C. Enforcement powers

The question of whether the ombudsman model continues to be appropriate for my office has been raised repeatedly since the rise of online business models. My predecessor, Jennifer Stoddart, askedFootnote 7 for stronger enforcement powers under PIPEDA, which could include statutory damages, order-making powers and/or the power to impose administrative monetary penalties (or some combination thereof), in order to ensure the Commissioner’s continued ability to protect individuals’ privacy rights in a globalized economy where threats to privacy proliferate. As you know from your study on Privacy Act Reform, I am now asking for order-making powers under that Act.

As part of my office’s consultation on consent, I have asked stakeholders to weigh in on Commissioner powers under PIPEDA. Civil society and academics largely support stronger enforcement powers for my Office as a way of compensating for the current challenges facing the consent model. Businesses tell me that stronger enforcement powers may change their relationship with the OPC and they could be less inclined to cooperate. As you may know, my counterparts in Europe and the US have the authority to make binding orders and to impose fines. Some of my provincial colleagues have order making powers as well. They tell me that having greater enforcement powers has not had the effect feared by Canadian businesses.

D. Adequacy

Businesses transferring personal information from the European Union (EU) to Canada have relied on PIPEDA’s adequacy status under the 1995 Data Protection Directive. However, with the coming into force of the European General Data Protection Regulation (GDPR) in 2018, the EU will need to assess the adequacy of PIPEDA’s protections vis-à-vis the GDPR. The GDPR contains some provisions that did not appear in the current Directive and also do not appear in PIPEDA, such as data portability, data erasure, and privacy by design and default. Given the differences in the two statutes, as well as the fall-out of the Schrems decisionFootnote 8 for the United States businesses, the EU’s assessment of PIPEDA’s adequacy status is a pressing issue with possible far ranging implications for Canada’s trade relationship with the EU.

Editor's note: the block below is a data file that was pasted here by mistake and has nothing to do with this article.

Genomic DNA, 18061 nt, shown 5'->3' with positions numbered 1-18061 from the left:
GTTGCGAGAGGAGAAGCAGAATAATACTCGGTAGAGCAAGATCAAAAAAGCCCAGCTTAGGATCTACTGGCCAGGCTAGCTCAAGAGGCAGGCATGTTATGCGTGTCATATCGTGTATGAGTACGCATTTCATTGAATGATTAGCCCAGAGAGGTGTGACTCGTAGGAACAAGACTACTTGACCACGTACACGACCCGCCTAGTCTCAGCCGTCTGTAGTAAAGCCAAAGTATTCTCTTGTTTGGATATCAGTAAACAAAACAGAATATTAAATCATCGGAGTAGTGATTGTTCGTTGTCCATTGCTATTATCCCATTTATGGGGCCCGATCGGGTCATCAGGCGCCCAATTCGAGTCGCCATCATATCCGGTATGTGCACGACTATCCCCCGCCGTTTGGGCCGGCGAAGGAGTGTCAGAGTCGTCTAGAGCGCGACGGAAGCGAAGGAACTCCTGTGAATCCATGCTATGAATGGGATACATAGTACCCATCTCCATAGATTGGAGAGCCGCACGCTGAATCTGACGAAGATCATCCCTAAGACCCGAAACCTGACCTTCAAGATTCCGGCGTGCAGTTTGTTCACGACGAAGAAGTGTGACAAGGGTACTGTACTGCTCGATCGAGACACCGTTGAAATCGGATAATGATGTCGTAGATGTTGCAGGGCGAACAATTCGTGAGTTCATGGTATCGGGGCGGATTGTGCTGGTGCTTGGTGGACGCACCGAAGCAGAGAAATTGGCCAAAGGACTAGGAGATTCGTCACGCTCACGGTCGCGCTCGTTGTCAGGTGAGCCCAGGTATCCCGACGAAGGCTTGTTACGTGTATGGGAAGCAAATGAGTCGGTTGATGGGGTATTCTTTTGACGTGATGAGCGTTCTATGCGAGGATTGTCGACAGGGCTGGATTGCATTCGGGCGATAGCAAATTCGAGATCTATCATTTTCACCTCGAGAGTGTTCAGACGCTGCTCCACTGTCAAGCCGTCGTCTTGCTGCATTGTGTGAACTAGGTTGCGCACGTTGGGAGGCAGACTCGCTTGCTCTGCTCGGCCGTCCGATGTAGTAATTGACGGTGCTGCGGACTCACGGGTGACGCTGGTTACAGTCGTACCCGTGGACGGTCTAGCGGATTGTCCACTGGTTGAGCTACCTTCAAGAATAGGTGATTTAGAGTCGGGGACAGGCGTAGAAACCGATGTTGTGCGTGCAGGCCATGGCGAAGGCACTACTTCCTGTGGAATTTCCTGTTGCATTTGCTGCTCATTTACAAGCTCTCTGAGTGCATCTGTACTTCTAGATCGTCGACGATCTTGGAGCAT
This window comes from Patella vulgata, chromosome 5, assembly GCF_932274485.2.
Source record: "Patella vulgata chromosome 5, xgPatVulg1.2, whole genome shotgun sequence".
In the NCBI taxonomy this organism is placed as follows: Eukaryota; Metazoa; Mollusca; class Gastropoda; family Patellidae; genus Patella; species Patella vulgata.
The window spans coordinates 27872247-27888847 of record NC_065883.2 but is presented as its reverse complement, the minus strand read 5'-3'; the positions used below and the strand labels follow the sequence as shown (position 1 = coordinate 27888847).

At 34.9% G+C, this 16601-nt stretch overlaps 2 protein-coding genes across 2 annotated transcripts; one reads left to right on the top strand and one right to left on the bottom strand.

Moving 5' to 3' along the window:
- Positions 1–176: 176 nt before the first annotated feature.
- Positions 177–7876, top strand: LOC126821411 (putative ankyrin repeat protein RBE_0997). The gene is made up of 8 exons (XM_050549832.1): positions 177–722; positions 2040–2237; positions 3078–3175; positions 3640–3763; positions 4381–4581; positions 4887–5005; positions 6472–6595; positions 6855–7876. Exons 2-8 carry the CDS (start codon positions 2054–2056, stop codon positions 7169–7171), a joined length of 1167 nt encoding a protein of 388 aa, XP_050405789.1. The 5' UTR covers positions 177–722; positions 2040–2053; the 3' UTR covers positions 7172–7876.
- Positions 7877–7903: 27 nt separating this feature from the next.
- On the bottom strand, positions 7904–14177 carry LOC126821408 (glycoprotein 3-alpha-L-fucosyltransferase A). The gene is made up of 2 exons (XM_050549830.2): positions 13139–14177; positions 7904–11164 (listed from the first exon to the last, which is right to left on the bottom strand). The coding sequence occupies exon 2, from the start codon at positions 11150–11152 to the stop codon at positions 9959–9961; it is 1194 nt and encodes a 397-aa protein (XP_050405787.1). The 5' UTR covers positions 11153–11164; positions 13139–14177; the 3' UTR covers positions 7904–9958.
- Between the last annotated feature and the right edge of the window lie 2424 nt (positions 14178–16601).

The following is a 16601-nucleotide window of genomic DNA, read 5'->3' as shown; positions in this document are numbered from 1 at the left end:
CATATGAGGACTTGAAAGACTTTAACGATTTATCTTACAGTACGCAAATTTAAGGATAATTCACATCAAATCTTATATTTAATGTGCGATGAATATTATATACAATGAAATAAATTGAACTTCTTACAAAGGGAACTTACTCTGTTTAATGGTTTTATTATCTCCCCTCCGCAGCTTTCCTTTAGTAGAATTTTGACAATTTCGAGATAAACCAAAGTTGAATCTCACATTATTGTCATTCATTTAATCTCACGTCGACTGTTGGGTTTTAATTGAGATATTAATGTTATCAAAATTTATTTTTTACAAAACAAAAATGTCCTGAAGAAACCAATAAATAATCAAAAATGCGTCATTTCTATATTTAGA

Finally, I have attached a list of individuals the Committee might want to consider as potential witnesses for its study of PIPEDA. The list includes stakeholders who participated in my office’s consultations on consent and reputation. I believe these experts are very well-versed on the issues and can provide the Committee with a wide range of perspectives on PIPEDA and on its ability to balance individuals’ right to privacy with organizations’ legitimate need to collect and use personal information. Also included are a number of data protection authorities, both in Canada and abroad, all of whom are seeking to align their respective laws with modern technologies. Canada’s modernization effort cannot proceed in isolation from others and therefore it is crucial to understand where our partners are moving in terms of ensuring privacy protection while also encouraging innovation, growth and trust in the digital economy.